According to the description for this episode of UNSHACKLED! titled ‘The Enemy Within,’ “In this homage to CS Lewis’s ‘The Screwtape Letters’, a Senior Tempter instructs a Junior Tempter how to secure the damnation of their latest ‘patient.’ The fact that this patient is part of a Bible study only emboldens their efforts.”
In this article, Neil Shenvi and Pat Sawyer argue, “Whites are not corporately guilty for their ancestors’ racial sins (much less the sins of historical strangers) and do not need to corporately repent for them.”
In their 1983 song Burning Down the House, the American Rock Band, Talking Heads, sang, “Watch out you might get what you’re after…”
Today’s evangelical talking heads are burning down the house by tossing every sinner they can find out of Christian orthodoxy. And I’m afraid, if things don’t change, they might just get what they’re after.
It seems that we could generate much more light, instead of mere heat, if we would take the time to define the terms of our controversies. In the past few years, a social media divide has emerged among Christians who argue, on the one hand, that we must address racism by preaching the gospel, and those who argue, on the other hand, that while the gospel must remain central to the church, wider forms of social activism are also necessary as legitimate implications of the gospel. This common method of framing the debate is actually too crude to be helpful. What we need is a nuanced look at what, exactly, is being argued on each side.
[See Part 1 of this series.]
Although the salvation accomplished by the cross work of Jesus Christ entails multiple dimensions of deliverance—from the power of Satan, from the dominion of sin, from this present evil age, etc.—there is no greater deliverance accomplished by Christ than that which is from the looming judgment of God over humanity. Having surveyed this theme in the Old Testament, my purpose in this installment is to show that the preaching of the gospel by the apostles in the book of Acts demonstrates the same truth.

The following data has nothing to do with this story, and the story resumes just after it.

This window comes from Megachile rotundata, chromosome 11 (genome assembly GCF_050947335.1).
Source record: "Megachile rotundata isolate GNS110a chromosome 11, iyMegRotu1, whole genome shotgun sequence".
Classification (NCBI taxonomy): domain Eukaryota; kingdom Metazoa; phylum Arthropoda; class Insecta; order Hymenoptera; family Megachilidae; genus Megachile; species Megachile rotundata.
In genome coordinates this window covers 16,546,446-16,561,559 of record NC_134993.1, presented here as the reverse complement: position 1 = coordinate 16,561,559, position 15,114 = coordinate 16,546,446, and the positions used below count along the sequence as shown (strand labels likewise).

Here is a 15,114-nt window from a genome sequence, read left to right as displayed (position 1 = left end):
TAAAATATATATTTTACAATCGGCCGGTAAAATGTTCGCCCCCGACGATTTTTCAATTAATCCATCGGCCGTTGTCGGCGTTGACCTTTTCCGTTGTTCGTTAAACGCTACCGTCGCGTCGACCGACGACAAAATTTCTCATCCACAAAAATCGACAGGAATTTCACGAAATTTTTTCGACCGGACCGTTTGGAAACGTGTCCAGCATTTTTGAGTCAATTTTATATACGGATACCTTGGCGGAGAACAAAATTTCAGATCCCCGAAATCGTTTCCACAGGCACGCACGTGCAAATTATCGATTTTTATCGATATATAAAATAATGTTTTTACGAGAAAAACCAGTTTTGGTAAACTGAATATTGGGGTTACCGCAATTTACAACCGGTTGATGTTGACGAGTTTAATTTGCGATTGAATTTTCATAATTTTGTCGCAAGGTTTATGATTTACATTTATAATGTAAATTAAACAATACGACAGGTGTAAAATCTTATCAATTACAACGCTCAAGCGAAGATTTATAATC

It is common knowledge that the word “gospel” means “good news,” but the nature of that news and what, exactly, makes it good are not always a matter of agreement. Is the good news the hope that we might go to Heaven when we die? Is it that we will be raised from the dead with Christ? Is it that God is creating a new world? Is it that, through Jesus Christ, God has triumphed over the devil? Is it that God has formed a new society of reconciled humanity through the cross work of his Son? Is it the forgiveness of sins? Is it liberty to the oppressed? Is it victory over evil?
In fact, the gospel is about all of the above and more. God’s redemptive work is both individual and global, microcosmic and macrocosmic, eternally salvific and socially transformational. However, the recognition of Scripture’s rich diversity of perspectives on God’s salvation through Christ does not eliminate the need for careful understanding of the order and logic of the gospel. It is entirely possible to proclaim gospel truths in a manner that distorts the biblical shape of the good news and, consequently, tends to lead people astray from the true gospel of Christ. And so, if we are going to proclaim the gospel rightly, we must ask the question: what is the primary orientation of the good news of Christ’s redeeming work?